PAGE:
The Most Popular Forms of Alternative Transportation

When it comes to the Census, the term "alternative transportation" makes perfect sense. Eric Jaffe looks at the 15 metropolitan areas with the lowest auto commuting and describes the most popular alternatives.
August 21, 2015, 2pm PDT | Irvin Dawid
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While carpooling has been in decline since 1980 in the United States, it is still the second-most popular form of commuting, with 9.4 percent mode share after "drive-alone" at 76.4 percent. However, the Census lumps it with solo commuting, calling it "commute by auto" in the August survey (PDF) entitled, "Commuting by Automobile in the United States: 2013 [Figure 1, page 1 or click here for CityLab reproduction]." So if you are a carpooler, please understand the absence of that popular but declining mode in the foregoing accounting of the most popular alternatives.

Table 2 on Page 6 of the American Commuter Survey is entitled, "Metro Areas Among Those With the Lowest Rates of Automobile Commuting and Their Second Most Common Commute Mode: 2013." [Click here for the CityLab table.] It shows the 15 metros with the lowest rates for any Metropolitan or Micropolitan Statistical Areas (MSAs), from 57 percent for NY-Newark-Jersey City to 79 percent for State College, Pa. [Note that it differs from table 1 which lists "Metro Areas of Populations 500,000 or Greater Among Those With the Largest Declines."]

"The table lends itself to three broad categories," writes JaffeCityLab’s New York bureau chief: "Major metros, college towns, and second-ring cities." The following will discuss the second most popular mode in the 15 MSAs, regardless of category, after "commute by auto."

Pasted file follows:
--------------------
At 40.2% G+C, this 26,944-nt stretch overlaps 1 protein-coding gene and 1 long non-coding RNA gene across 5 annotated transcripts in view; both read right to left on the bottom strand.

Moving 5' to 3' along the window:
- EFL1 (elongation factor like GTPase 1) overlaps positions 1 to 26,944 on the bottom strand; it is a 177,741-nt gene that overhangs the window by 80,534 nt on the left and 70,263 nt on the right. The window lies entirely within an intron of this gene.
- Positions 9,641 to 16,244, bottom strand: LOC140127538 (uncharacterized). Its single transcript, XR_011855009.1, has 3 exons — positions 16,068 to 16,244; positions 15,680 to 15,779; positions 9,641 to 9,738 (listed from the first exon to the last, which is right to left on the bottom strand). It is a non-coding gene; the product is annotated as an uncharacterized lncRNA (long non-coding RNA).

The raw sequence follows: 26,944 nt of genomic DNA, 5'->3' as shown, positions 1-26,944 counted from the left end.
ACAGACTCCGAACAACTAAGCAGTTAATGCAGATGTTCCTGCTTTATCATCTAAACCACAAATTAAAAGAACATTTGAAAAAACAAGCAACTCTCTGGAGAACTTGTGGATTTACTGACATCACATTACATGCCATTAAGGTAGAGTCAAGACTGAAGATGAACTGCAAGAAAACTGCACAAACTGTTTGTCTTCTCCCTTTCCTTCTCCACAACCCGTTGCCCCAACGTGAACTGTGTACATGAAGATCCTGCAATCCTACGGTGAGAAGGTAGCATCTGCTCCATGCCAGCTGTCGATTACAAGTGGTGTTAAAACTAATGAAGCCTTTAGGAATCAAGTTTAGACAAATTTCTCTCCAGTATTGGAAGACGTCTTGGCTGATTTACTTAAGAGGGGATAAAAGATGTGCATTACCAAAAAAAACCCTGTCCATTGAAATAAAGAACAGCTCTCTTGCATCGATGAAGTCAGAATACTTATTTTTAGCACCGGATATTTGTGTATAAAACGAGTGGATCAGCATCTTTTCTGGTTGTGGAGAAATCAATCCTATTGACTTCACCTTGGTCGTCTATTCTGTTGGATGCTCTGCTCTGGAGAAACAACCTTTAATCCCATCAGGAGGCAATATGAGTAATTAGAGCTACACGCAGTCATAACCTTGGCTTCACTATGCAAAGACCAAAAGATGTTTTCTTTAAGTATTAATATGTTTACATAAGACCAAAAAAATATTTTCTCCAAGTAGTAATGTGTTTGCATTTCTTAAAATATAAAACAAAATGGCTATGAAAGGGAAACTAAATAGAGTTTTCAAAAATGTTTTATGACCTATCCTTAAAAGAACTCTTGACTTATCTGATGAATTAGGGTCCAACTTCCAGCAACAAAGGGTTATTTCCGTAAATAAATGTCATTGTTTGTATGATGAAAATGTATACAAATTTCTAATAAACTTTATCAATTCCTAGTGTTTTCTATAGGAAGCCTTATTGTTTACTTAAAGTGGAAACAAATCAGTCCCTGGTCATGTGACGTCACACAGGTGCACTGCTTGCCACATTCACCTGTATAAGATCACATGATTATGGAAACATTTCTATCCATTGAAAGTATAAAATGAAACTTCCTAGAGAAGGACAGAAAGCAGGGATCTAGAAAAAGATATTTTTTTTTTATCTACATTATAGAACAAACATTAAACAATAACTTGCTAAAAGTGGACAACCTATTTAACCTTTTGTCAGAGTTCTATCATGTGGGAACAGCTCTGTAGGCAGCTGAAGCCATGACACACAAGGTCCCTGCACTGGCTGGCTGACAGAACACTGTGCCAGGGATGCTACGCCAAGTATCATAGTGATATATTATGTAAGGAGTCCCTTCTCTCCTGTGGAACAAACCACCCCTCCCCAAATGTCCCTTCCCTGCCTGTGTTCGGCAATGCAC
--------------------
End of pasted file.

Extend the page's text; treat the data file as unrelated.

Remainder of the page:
The most popular alternative, surprise, was walkingfor four college towns, with Ithaca scoring an incredible 17.5% and the second highest scoring alternative overall. Biking wasn't popular, applicable only to Corvallis, Ore. with 8.8 percent mode share. 

Tied for second was "subway or elevated rail" and "bus or trolley bus"—three areas for each mode, all in major metros. New York-Newark-Jersey City, NY-NJ-PA had the highest for any alternative mode: 18.9 percent for subway-elevated rail. For bus, "urban Honolulu" had the highest: 7.9 percent.

Two "second-ringers" were the only ones where commuter rail and ferries were favored: Bridgeport-Stamford-Norwalk, Conn. and Bremerton-Silverdale, Wash, respectively.

Boulder, Colo., which is both a college town and a second-ringer, was the only region where "work-at-home" was the favored alternative.

"So that’s how people get to work in the U.S. cities with the lowest car commute shares," concludes Jaffe.

There’s obviously loads of room for improvement: even on this list, it’s still the norm for seven or eight in 10 people to drive to work (New York City aside). That’s not likely to change in a big way until U.S. cities raise the cost of driving to work, but in the meantime there are some lessons to learn on the margins.

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Published on Wednesday, August 19, 2015 in CityLab
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